Composer Vincent L. Pratte’s deep understanding of film scores and the important role they play in cinema has set him apart from the crowd as a thoughtful, versatile and productive writer of music for the big screen.
The Canadian-born musician worked most recently as an orchestrator and score supervisor for CBS’s The Great Human Odyssey, a three-hour film about the origin of humans. Pratte took studio-approved queues and moved them to paper as orchestrations.
Later in the production process, Pratte was part of the team that took those orchestrations to Edmonton, Canada and recorded an orchestra and choir for the film’s final music.
“The task was titanic, given the size of the orchestra and the amount of music,” Pratte said. “But we pulled it off.”
Pratte’s interest in film scores goes back to his teenage years, when he would routinely listen to music from films.
“I’ve always loved movies. But at first, I was even more interested in their soundtracks,” recalled Pratte. “Back then I owned and listened to several soundtracks from movies that I hadn’t even seen.”
Music from film score superstars such as John Williams (Star Wars), Alan Silvestri (Forrest Gump) and Hans Zimmer (The Lion King) were more familiar to him than music that was on the radio.
But it wasn’t until he began to think about college that he realized he wanted to turn his passion for film scores into a career.
“It took a while, but it became clear as day that I wanted to write music for films,” recalled Pratte.
Pratte has found himself in the thick of his career with a slew of film credits under his belt, including several award winners.
Pratte earned Best Original Score in the fiction category at the 2014 SOCAN Foundation Awards for his music for The Fatal Sip, a film about a misunderstanding of one character joking about finding the perfect way to murder someone.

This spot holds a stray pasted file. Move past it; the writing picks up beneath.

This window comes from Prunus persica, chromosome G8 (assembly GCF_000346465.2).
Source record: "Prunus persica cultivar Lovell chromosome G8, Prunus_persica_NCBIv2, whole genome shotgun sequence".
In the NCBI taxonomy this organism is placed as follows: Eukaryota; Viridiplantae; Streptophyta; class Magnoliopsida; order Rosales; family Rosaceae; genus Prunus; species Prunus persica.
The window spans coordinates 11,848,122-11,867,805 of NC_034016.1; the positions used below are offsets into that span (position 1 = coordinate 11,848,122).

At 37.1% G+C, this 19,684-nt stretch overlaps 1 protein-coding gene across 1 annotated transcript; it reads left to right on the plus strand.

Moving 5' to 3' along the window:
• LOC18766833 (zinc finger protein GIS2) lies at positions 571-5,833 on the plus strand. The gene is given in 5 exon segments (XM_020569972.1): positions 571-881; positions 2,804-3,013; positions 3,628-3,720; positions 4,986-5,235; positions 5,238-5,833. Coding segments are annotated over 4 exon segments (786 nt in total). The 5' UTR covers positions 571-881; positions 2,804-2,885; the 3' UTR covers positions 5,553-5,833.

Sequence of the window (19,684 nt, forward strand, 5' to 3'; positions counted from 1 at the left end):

Director Thomas Andrew Sims IV (Phantasmagoric) suggested they use Warner Bros.-style cartoon music after he and Pratte watched the final cut of the dark comedy. Pratte wrote the score in less than two days and went on to record a six-player ensemble for the final product.
“Although I was a little skeptical at first, we tried it and it worked beautifully,” Pratte said.
Pratte’s work as the composer on the film The Case of Miss Mustard Glade earned him another award, this time a College Television Emmy for Best Scripted Series.
The “tongue-in-cheek-story” was about an investigator sent to the small town of Mustard Glade to look into the kidnapping of a pageant queen. It was directed by Hannah Phenicie (The Giantess, Hipster Heaven) and featured a “James Bond meets Mission Impossible”-style score composed by Pratte.
But not all of Pratte’s music has been loud and up front. Through his in-depth study of film history and his experience working closely with directors, Pratte has come to understand that music plays a crucial role in all scenes, even quiet ones.
“I do try to pay attention to things beyond the narrative like editing choices, camera angles and lighting, and I try to reflect on how those choices affect my appreciation of a movie, just like music does,” explained Pratte. “In the end, I think that those elements will have an impact on my musical choices as well.”
Pratte also puts himself in the shoes of the musicians he’s directed. He learned from his college professor and mentor Alan Belkin (Halogènes) that a composer should always be a performer.
“The idea behind this is that it will help you understand the perspective of those who are asked to play your music,” said Pratte.
Pratte’s next project is to arrange and orchestrate the music from The Great Human Odyssey for its adaptation to the concert stage.